Zen And The Art of “Ghost World.”

Saving Terri Schiavo

“Ghost World,” enjoying a revival on the Independent Film Channel, is not about ghosts, not at least about the usual Hollywood ghosts. The 2001 indie is about a precocious irony-spotting new high school graduate, Enid (Thora Birch), trying to stay real in the unreal city of Los Angeles.

The title is what drew me to the film because, as I recently learned, “ghost world” is an expression from early Buddhism. And although I couldn’t find any evidence this was director Terry Zwigoff’s reference, it helped me make sense of his movie’s strange ending.

See, 17-year-old Enid keeps running into a very old man dressed in a suit and tie who is always sitting on a bench waiting for a bus. Problem is, service on this city route has long since been discontinued, as she reminds him. He just smiles.

As she loses everybody in her life, including her best friend (Scarlett Johansson), the old man becomes the only person she can count on. He’s always there, waiting for the bus that never comes.

Then suddenly it does come. Strange bus, empty. Retro bus — in keeping with the movie’s constant backdrop of 1950’s-style L.A. diners, of collectors obsessed with 78 r.p.m. records.

So maybe it IS a ghost story after all. But the “ghost world” is not 1950’s L.A. — the lovely green unpolluted affluent Golden Time of the richest and most powerful nation, etc., of James Dean, teens in T-birds, surfers, drive-ins. No. That is not it.

The ghost world is NOW. Let me explain. . .

Ghost world. I first heard the term at a snowy weekend retreat at Mountain Cloud Zen Center near Santa Fe. I was a stranger in a workshop conducted by Joan Sutherland, a Zen teacher from the redwood coast of California. Her method is astonishing. She is on to something. Namely, the power of bringing ancient ways of meditation and inquiry into contemporary American lives.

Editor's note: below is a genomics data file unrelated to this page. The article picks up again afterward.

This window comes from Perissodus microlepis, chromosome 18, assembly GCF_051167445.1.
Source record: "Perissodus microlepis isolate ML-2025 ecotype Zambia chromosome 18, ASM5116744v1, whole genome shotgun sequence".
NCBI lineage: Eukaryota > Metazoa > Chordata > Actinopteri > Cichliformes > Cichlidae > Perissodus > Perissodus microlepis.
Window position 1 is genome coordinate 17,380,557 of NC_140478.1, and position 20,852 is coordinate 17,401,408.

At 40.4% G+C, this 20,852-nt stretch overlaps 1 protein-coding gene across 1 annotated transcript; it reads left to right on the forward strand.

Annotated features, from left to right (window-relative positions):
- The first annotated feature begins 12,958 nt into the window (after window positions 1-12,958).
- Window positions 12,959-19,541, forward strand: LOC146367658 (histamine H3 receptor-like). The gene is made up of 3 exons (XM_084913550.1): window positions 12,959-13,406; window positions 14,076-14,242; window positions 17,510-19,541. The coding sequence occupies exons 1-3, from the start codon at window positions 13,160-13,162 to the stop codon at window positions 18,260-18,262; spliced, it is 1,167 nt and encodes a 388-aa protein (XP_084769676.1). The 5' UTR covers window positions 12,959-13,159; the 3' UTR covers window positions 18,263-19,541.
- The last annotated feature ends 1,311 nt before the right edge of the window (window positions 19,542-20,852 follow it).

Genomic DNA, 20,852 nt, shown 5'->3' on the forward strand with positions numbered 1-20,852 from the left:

Her retreats involve koans – some old, some new. This might seem surprising if all you know about koans is their reputation as riddles, paradoxes, exercises in absurdity, cute word games, Chinese Buddhist jokes, or J. D. Salinger’s famous literary conceit about one hand clapping.

Sutherland shows how deep the koans go, as the responses she evokes in her groups show. Koans carry the authority of stories passed on for generations. From the start she reminds people that koans do not require correct answers, but they do compel responses, negative or positive.

And one of her koans is this:

“Save a ghost.”

In classical Chinese “ghost” – kuei – is one of the 214 root characters. It’s obviously important. It’s distinctive. It even looks like a ghost. The expression “hungry ghost” occurs often in translations from Buddhist literature. The trouble with ghosts is they are always wanting something. And they cling: to bamboo and bushes, to ancestors. They wander. They take you with them into the forest, beyond the lake. If they are around, you will be distracted.

Sutherland said the medieval Chinese talked of “the ghost world” as a invidious metaphor for everyday life. She left it at that. But suddenly the koan lighted up, at least for me. I saw the world of medieval China from which Ch’an Buddhism (which became Zen) was a refuge. Perhaps it was a refuge from constant warfare, from brutal imperial rule by “the son of heaven,” from veneration of ancestors, superstitious ritual. Banality of evil. . .